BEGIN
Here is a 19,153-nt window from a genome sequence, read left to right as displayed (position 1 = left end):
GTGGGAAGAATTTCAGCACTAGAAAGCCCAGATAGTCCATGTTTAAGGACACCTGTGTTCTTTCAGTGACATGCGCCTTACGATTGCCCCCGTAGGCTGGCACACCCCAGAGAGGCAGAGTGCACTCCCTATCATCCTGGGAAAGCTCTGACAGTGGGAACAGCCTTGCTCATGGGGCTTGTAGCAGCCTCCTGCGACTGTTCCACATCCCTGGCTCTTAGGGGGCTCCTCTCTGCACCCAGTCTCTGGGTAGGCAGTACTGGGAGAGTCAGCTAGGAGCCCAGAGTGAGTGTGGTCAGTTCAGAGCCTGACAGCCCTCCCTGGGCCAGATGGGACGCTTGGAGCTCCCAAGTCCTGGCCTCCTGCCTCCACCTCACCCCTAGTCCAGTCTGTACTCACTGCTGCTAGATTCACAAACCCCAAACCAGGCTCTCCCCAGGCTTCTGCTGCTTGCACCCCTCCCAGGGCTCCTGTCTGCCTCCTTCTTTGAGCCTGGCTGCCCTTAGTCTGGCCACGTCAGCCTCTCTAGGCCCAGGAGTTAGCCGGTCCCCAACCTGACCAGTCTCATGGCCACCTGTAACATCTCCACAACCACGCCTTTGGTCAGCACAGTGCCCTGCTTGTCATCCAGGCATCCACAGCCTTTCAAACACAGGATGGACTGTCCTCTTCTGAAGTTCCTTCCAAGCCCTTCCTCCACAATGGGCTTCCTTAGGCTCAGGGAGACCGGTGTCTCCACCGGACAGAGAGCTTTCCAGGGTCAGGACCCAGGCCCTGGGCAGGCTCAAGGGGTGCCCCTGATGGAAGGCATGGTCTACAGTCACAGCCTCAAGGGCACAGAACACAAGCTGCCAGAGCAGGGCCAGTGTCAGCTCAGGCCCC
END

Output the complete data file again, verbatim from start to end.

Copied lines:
Here is a 19,153-nt window from a genome sequence, read left to right as displayed (position 1 = left end):
GTGGGAAGAATTTCAGCACTAGAAAGCCCAGATAGTCCATGTTTAAGGACACCTGTGTTCTTTCAGTGACATGCGCCTTACGATTGCCCCCGTAGGCTGGCACACCCCAGAGAGGCAGAGTGCACTCCCTATCATCCTGGGAAAGCTCTGACAGTGGGAACAGCCTTGCTCATGGGGCTTGTAGCAGCCTCCTGCGACTGTTCCACATCCCTGGCTCTTAGGGGGCTCCTCTCTGCACCCAGTCTCTGGGTAGGCAGTACTGGGAGAGTCAGCTAGGAGCCCAGAGTGAGTGTGGTCAGTTCAGAGCCTGACAGCCCTCCCTGGGCCAGATGGGACGCTTGGAGCTCCCAAGTCCTGGCCTCCTGCCTCCACCTCACCCCTAGTCCAGTCTGTACTCACTGCTGCTAGATTCACAAACCCCAAACCAGGCTCTCCCCAGGCTTCTGCTGCTTGCACCCCTCCCAGGGCTCCTGTCTGCCTCCTTCTTTGAGCCTGGCTGCCCTTAGTCTGGCCACGTCAGCCTCTCTAGGCCCAGGAGTTAGCCGGTCCCCAACCTGACCAGTCTCATGGCCACCTGTAACATCTCCACAACCACGCCTTTGGTCAGCACAGTGCCCTGCTTGTCATCCAGGCATCCACAGCCTTTCAAACACAGGATGGACTGTCCTCTTCTGAAGTTCCTTCCAAGCCCTTCCTCCACAATGGGCTTCCTTAGGCTCAGGGAGACCGGTGTCTCCACCGGACAGAGAGCTTTCCAGGGTCAGGACCCAGGCCCTGGGCAGGCTCAAGGGGTGCCCCTGATGGAAGGCATGGTCTACAGTCACAGCCTCAAGGGCACAGAACACAAGCTGCCAGAGCAGGGCCAGTGTCAGCTCAGGCCCC